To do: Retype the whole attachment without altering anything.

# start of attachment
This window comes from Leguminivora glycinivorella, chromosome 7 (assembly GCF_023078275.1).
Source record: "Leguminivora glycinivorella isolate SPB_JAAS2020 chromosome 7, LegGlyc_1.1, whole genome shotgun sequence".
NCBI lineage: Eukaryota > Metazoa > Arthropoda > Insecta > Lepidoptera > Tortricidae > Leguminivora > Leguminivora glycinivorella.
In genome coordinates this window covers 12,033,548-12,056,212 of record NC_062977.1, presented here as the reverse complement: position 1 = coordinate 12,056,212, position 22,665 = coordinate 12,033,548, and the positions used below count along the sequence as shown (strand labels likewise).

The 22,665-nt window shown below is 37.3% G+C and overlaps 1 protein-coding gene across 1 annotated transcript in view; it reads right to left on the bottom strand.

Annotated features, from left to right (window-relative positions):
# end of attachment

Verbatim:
This window comes from Leguminivora glycinivorella, chromosome 7 (assembly GCF_023078275.1).
Source record: "Leguminivora glycinivorella isolate SPB_JAAS2020 chromosome 7, LegGlyc_1.1, whole genome shotgun sequence".
NCBI lineage: Eukaryota > Metazoa > Arthropoda > Insecta > Lepidoptera > Tortricidae > Leguminivora > Leguminivora glycinivorella.
In genome coordinates this window covers 12,033,548-12,056,212 of record NC_062977.1, presented here as the reverse complement: position 1 = coordinate 12,056,212, position 22,665 = coordinate 12,033,548, and the positions used below count along the sequence as shown (strand labels likewise).

The 22,665-nt window shown below is 37.3% G+C and overlaps 1 protein-coding gene across 1 annotated transcript in view; it reads right to left on the bottom strand.

Annotated features, from left to right (window-relative positions):